As mentioned earlier England have been the side that has given Ireland most difficulties on their run-in to this RWC. Are they kryptonite for the Joe Schmidt gameplan? Are there any lessons there for Scotland? Well, there’s not going to be a Vunipola at 8 or a Tuilagi at 13…and unfortunately, Ireland won’t be as rusty as they were in August when they conceded over 50 points!
In that most recent match at Twickenham two playmakers opened up the field for Eddie Jones’ side – as did just under 30 kicks. Nearly 50% of them came from England’s scrum halves, which may be of interest to Greig Laidlaw.
Ireland dominated possession and territory in all of their Six Nations matches. Against England they were the ones having to give second best, playing the majority of the game in their own half and without the ball.
Scotland need to find their own way to do something similar to the English, using the kicking game that they have increasingly been looking to exploit in their last half dozen matches. Containing Ireland at halfway isn’t enough though. Scotland need to force them to start possessions from in and around their own 22. That should then lead to the sort of field position the dark blues need to create their own scores from.
- Connor Murray was the only player to make more than 400 passes during the Six Nations. Ireland’s scrum halves averaged 108 passes per 80 minutes (in comparison Scotland’s 9s averaged 95).
- Jacob Stockdale had more handling errors (10) than any other player in the Championship. It would be a high-risk strategy to try and expose this though as his scoring record remains extraordinary – including tries in both his previous outings against Scotland.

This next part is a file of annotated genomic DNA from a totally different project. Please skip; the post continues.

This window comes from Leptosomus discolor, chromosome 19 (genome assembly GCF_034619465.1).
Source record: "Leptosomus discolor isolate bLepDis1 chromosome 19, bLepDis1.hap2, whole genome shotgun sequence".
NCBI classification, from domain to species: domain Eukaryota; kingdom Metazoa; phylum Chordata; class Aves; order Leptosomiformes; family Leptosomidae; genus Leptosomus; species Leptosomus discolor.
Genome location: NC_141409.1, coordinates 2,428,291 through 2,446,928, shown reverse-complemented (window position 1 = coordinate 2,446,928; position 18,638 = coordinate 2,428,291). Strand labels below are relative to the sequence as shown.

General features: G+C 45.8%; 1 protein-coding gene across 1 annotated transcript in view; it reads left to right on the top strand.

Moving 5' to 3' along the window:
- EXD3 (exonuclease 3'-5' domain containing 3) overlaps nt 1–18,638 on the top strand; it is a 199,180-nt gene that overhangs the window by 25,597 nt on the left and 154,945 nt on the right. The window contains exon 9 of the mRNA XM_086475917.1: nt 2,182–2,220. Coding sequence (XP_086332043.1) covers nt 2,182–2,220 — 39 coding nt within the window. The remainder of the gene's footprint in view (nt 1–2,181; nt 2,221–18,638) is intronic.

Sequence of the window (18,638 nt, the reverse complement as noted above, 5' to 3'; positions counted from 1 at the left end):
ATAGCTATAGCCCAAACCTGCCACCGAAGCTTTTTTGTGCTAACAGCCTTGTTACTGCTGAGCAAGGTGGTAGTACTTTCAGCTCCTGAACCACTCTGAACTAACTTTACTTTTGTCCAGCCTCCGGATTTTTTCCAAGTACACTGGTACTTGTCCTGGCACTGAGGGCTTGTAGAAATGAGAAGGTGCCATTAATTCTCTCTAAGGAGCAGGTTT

- No-one in the Six Nations got over the gainline more often than James Ryan (32 times). That was on more than 50% of his carries. Stopping him is crucial to preventing Ireland getting front foot ball.
Scotland have only defeated Ireland once since Joe Schmidt took over as their head coach in 2013 (7 matches). The head to head from the countries’ last 10 meetings looks like this from Scotland’s perspective:
W L W L L L L W L L
Most recent meeting:
Scotland 13 – 22 Ireland
67% possession in the second half for Ireland (combined with 72% territory). Scotland were frequently their own worst enemies after half-time with turnovers and penalties conceded on early phases when they had the ball. This lead to the double whammy of killing Scottish attacking momentum stone dead while allowing Ireland to dictate for long, long passages of play.
The Scottish Rugby Blog match report from that game is here.
Referee: Wayne Barnes (England)
Assistant Referee 1: Pascal Gauzere (France)
Assistant Referee 2: Alexandre Ruiz (France)
TMO: Graham Hughes (England)
Since 2011 Scotland have ‘lost’ the penalty count in 9 out of 11 games where Mr Barnes has been the referee. The average number of penalties conceded is 12 – although that’s dropped to 9 in the three most recent matches.
Ireland usually excel in keeping their crime count down. That means it’s likely the dark blues will need their best ever showing with Mr Barnes in charge in order to keep pace with the number 1 side in the world.
Scotland’s last 5 games with Mr Barnes as referee:
- 2015 – lost to France (A)
Pens: 26 (For 10 – 16 Against)
Cards: Scotland 1 YC (David Denton)
- 2017 – beat Australia (A)
Pens: 23 (For 8 – 15 Against)
Cards: Scotland 1 YC (Ryan Wilson); Australia 1 YC
- 2018 – lost to Ireland (A)
Pens: 19 (For 9 – 10 Against)
- 2018 – lost to USA (A)
Pens: 19 (For 11 – 8 Against)
Cards: USA 1 YC
- 2019 – beat France (H)
Pens: 16 (For 7 – 9 Against)
Part II of the preview, including the head to heads, will follow on Saturday after the team announcement (expected Friday).